Just kidding. It's ridiculous to even think a dog could be racist. That particular disease is solely the province of man (and woman).
I've been meaning to view more pictures from Samuel Fuller for a long time. Recently, I watched A Personal Journey with Martin Scorsese through American Movies and figured it was time (only Scorsese could get me to love pictures before I've even seen them). I had previously seen The Steel Helmet (great) and The Big Red One (pretty fucking good), but had missed the boat completely on Pickup on South Street along with several others that were considered classic Fuller. I appreciated Steel Helmet for it's intimate look at the Korean War and The Big Red One for it's expansive look at WWII. Fuller never got the big budgets and, for the most part, made pictures outside the studio system. That takes some talent I think. Back to the Scorsese film. What a fucking way to spend three hours. If you haven't seen it yet, I highly recommend it. He has a few obvious choices, but also points out a lot of lesser known films that I immediately added to my netflix queue (Val Lewton, Fuller, lots of westerns I'd never heard of, etc). It got me thinking that I should probably do a similar project. Start with the pictures that really got to me as a young boy and continue up through adulthood. The second episode of my film series would probably be all about Revenge of the Nerds (and the advent of bush) and, maybe, Benji the Hunted. My retarded film development (also, general laziness) is probably one of several reasons I'm not making films today. Also, lack of ambition, talent, money, etc. This Fuller guy also directed Fixed Bayonets and Burt Reynolds in Shark! Why not start with White Dog?
I made a solid choice. White Dog is the story of a white dog, hit by a car driven by an aspiring actress, Julie (played by aspiring actress Kristy McNichol). The dog is saved and adopted by Julie. She takes him to live with her in her posh, isolated home in the Hollywood hills. It's a pretty nice home considering that Julie can barely get extra work and, in the one job we see her acting in, she appears as a stewardess riding a gondola in Venice on a sound stage! Not too glamorous I guess. Anyway, Julie takes the dog in. Everything is fine until a rapist breaks into her home and starts to do what rapists do. He doesn't get very far because the white dog isn't too fond of rapists. The rapist was white. Black or white, however, he'd still be a rapist. So far, good dog. Later, the dog gets loose, and attacks a guy riding in a street sweeper. This was just some guy minding his own business sweeping the streets at 2 AM or whenever. That guy was black. Ok, black or white, still a street sweeper but I guess that same logic doesn't apply to this situation. Still, was willing to give the dog the benefit of the doubt. It was pretty weird though when the dog finally returned home and Julie didn't think much of the blood dried into his fur. Later, Julie takes the dog to work with her. She's "acting" in a scene with another actress. The dog attacks and mauls the actress while the cameras are rolling. The actress happened to be black. Ok, we might have a problem.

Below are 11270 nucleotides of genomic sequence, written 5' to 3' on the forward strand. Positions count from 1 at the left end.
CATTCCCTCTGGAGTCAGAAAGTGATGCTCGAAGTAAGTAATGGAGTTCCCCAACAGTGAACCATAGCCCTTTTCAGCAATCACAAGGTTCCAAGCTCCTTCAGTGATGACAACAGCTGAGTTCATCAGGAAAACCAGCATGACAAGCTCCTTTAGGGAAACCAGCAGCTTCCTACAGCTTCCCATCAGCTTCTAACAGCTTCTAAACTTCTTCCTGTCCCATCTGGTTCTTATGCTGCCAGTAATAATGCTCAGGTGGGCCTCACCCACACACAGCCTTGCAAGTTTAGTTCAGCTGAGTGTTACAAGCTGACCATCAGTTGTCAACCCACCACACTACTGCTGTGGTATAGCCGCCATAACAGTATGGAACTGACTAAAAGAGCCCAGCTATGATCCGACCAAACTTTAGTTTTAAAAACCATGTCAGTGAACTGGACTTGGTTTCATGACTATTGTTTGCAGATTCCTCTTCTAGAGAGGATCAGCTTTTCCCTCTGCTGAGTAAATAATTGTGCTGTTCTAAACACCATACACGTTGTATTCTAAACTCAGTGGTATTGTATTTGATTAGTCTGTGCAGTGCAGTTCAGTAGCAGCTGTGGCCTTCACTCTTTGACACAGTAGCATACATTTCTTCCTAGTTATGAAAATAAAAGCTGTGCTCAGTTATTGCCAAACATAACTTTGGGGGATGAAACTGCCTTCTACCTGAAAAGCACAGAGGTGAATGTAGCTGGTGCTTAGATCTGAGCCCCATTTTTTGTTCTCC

I'm surprised Julie was even allowed to take the dog home after that attack. Of course, no one knows about the street sweeper attack. They just think we're dealing with an attack dog here. Julie seeks the guidance of an old animal guru, played by Burl Ives. He says the best thing she can do is put the dog down. Then the dog attacks a black worker at Ive's wildlife reserve and Ives realizes they're dealing with a "white dog" (dog trained from puppyhood to attack black people). Now, he really wants to put it down. In steps his co-owner, played by Paul Winfield (the guy that gets the mind-slug in his ear, not Chekov, in Wrath of Kahn). Winfield, black, is a bit of a crusader. He likes a challenge. If he can't fix the dog in an allotted amount of time (I don't know, few weeks, or so) he'll put him down himself. His fixing involves several no holds barred matches between himself and the dog in a thunderdome like cage. Ok, not entirely accurate. He lets the white dog maul him (he wears a protective suit) in the hopes that he'll eventually come to accept him or some shit. McNichol may be at the head of the cast, but Winfield owns this picture.
I enjoyed this one immensely and was, often, incredibly moved. The studio didn't like what they had and so dumped this thing into a few theatres and marketed it as an exploitation horror film. It's not even close to that. This came out a couple years before Cujo, features several scenes of a dog chasing and mauling a human, but this one is making a more bold statement than "don't chase rabbits through a grassy field" or whatever Cujo was trying to say. The white dog, admittedly like Cujo, is not at fault (dogs never are). Hell, this called to mind the atrocity that is Michael Vick (sorry for beating that dead horse). It's actually somewhat heartwarming to hear that several of those dogs have been given another chance and are actually doing well. Unfortunately, several of them were immediately euthanized. I like to believe that there is a second chance for these dogs, a chance at rehabilitation or something. You may not be able to teach an old dog new tricks, but can't you, at least, unteach a new-ish dog old tricks? The dog in White Dog was probably subjected to vicious beatings from black crack addicts as a puppy at the behest of his racist owner (in exchange for a couple of bucks). This movie is a tragedy because I believe this kinda thing probably has happened.